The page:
One group was forced to take down a sign by other groups who were critical of it. Numerous examples exist of people with inappropriate signs being ordered out by organisers.

    One group of black congressmen as well as Barney Frank claimed to have been spat on and called niggers by protesters, but despite a strong media presence and numerous recording devices present, there is no evidence that it actually happened. Breitbart offered a $100,000 reward for video or audio of it happening, but nothing has surfaced.

    This seems to be like the alleged incident during the 08 election where a reporter claimed someone yelled “kill him” at an Obama function. Despite an investigation by local, and state police, and the secret service, the only person to hear it was the reporter.

  6. The idea of a carbon price is to pick winners. Moving to newer technologies with smaller carbon footprints is semantics. The government have made a decision that a small group of generating processes that are uneconomic without subsidies or competition restraint are preferable. You seem to think like the old Country Party on economics.

    If the government were in any way serious about low emission energy, they would allow nuclear, which can do the same job efficiently, cheaply, and without the need for subsidies or need for massive backup generation.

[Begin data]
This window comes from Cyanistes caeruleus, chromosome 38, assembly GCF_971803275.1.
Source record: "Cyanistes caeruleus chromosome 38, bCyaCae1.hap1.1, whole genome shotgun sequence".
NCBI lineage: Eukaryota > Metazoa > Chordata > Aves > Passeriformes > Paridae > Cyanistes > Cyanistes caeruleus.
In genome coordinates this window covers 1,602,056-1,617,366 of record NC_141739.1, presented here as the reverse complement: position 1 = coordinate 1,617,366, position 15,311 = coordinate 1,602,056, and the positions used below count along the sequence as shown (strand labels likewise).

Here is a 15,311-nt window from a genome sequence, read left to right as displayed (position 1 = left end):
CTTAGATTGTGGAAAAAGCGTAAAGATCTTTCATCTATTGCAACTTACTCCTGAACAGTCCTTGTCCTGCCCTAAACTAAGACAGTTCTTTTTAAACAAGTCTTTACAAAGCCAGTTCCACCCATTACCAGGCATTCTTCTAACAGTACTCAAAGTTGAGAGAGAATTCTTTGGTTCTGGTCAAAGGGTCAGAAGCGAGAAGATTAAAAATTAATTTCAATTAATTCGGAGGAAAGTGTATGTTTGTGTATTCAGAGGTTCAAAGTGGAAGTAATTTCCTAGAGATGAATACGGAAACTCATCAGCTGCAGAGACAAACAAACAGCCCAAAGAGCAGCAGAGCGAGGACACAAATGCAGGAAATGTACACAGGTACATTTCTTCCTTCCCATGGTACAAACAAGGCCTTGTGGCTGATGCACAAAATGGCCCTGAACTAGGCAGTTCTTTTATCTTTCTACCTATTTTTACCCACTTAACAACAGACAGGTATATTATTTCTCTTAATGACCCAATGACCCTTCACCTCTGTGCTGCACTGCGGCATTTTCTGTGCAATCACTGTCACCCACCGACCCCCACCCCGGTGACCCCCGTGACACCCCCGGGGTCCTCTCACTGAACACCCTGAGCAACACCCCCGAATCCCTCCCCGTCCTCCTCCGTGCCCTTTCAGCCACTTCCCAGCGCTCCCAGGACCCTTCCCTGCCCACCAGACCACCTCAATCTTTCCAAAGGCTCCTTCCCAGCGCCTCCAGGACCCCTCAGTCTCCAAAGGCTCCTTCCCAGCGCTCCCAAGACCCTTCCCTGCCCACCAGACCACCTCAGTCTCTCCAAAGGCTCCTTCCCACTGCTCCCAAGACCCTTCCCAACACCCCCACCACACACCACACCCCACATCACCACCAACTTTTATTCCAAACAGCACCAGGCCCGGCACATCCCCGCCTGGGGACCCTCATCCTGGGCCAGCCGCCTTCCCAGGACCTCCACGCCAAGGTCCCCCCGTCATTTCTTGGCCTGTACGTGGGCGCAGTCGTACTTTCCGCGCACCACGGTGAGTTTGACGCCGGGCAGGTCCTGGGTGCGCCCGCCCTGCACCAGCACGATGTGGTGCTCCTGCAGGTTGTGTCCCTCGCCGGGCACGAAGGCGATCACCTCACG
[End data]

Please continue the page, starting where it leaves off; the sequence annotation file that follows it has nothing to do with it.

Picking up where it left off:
Any tax which is redistributed to approved sections of the community is a redistribution of wealth scheme. The reason Wayne Swan’s attempt to explain that the tax was not a redistribution of wealth scheme ‘was pathetic and so no one believed him’ was because it is one.

    The idea that the poor should be ‘compensated’ for the effects of the tax is to assume that their use of energy is somehow more noble than other peoples. The reality is that a fair amount of the power generated by that great buzz word ‘big polluters’ is being produced to meet the demands of poor people. I would like to see a reason why those who earn less than whatever arbitry line in the sand the government chooses as the rich/poor people line, should be rewarded for their energy consumption.

    It is illogical to suggest that we all need to cut our energy consumption on one hand, and reward some segments for theirs.

  7. Er, just maybe the poor use energy because it is essential and the rich use some (more) of it as a luxury? Like swimming pool pumps or the wine fridge. To argue against carbon pricing refunds on the grounds that it is redistribution of wealth is to argue that the rich should pay less tax and that social security of any sort should be banned. Such an approach has totally blown the US economy, but otherwise is pretty rare. It is also stupid (not to put too fine a point on it).
    The only point on which we are likely to agree is that it is blatantly obvious that we should move to nuclear power.